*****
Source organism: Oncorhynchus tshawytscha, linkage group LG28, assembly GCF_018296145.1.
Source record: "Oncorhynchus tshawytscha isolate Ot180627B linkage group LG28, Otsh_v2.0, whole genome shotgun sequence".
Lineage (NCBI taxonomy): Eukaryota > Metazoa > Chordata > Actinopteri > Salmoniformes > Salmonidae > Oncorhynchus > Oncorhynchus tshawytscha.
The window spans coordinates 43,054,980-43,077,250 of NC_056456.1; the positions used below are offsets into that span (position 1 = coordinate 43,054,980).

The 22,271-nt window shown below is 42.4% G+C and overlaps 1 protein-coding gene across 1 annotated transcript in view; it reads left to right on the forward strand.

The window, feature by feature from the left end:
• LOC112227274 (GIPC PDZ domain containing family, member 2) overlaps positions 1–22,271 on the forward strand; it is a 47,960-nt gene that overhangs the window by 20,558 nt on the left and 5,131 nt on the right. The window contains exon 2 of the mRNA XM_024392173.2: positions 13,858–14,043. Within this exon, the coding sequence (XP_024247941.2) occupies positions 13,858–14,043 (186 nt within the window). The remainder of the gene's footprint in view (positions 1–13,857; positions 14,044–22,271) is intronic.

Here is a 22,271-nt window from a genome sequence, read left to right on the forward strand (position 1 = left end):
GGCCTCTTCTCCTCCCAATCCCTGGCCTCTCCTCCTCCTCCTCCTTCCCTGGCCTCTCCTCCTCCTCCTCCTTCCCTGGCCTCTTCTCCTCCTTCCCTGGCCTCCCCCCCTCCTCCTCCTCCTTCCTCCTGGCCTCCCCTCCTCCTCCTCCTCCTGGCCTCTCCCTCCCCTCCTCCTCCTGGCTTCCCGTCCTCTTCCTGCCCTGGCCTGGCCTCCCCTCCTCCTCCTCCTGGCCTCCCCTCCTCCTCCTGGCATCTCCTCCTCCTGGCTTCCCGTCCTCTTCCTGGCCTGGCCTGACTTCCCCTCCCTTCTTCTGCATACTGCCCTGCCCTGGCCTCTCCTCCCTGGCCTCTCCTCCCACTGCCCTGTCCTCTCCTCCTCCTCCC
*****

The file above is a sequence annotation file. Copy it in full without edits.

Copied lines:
Source organism: Oncorhynchus tshawytscha, linkage group LG28, assembly GCF_018296145.1.
Source record: "Oncorhynchus tshawytscha isolate Ot180627B linkage group LG28, Otsh_v2.0, whole genome shotgun sequence".
Lineage (NCBI taxonomy): Eukaryota > Metazoa > Chordata > Actinopteri > Salmoniformes > Salmonidae > Oncorhynchus > Oncorhynchus tshawytscha.
The window spans coordinates 43,054,980-43,077,250 of NC_056456.1; the positions used below are offsets into that span (position 1 = coordinate 43,054,980).

The 22,271-nt window shown below is 42.4% G+C and overlaps 1 protein-coding gene across 1 annotated transcript in view; it reads left to right on the forward strand.

The window, feature by feature from the left end:
• LOC112227274 (GIPC PDZ domain containing family, member 2) overlaps positions 1–22,271 on the forward strand; it is a 47,960-nt gene that overhangs the window by 20,558 nt on the left and 5,131 nt on the right. The window contains exon 2 of the mRNA XM_024392173.2: positions 13,858–14,043. Within this exon, the coding sequence (XP_024247941.2) occupies positions 13,858–14,043 (186 nt within the window). The remainder of the gene's footprint in view (positions 1–13,857; positions 14,044–22,271) is intronic.

Here is a 22,271-nt window from a genome sequence, read left to right on the forward strand (position 1 = left end):
GGCCTCTTCTCCTCCCAATCCCTGGCCTCTCCTCCTCCTCCTCCTTCCCTGGCCTCTCCTCCTCCTCCTCCTTCCCTGGCCTCTTCTCCTCCTTCCCTGGCCTCCCCCCCTCCTCCTCCTCCTTCCTCCTGGCCTCCCCTCCTCCTCCTCCTCCTGGCCTCTCCCTCCCCTCCTCCTCCTGGCTTCCCGTCCTCTTCCTGCCCTGGCCTGGCCTCCCCTCCTCCTCCTCCTGGCCTCCCCTCCTCCTCCTGGCATCTCCTCCTCCTGGCTTCCCGTCCTCTTCCTGGCCTGGCCTGACTTCCCCTCCCTTCTTCTGCATACTGCCCTGCCCTGGCCTCTCCTCCCTGGCCTCTCCTCCCACTGCCCTGTCCTCTCCTCCTCCTCCC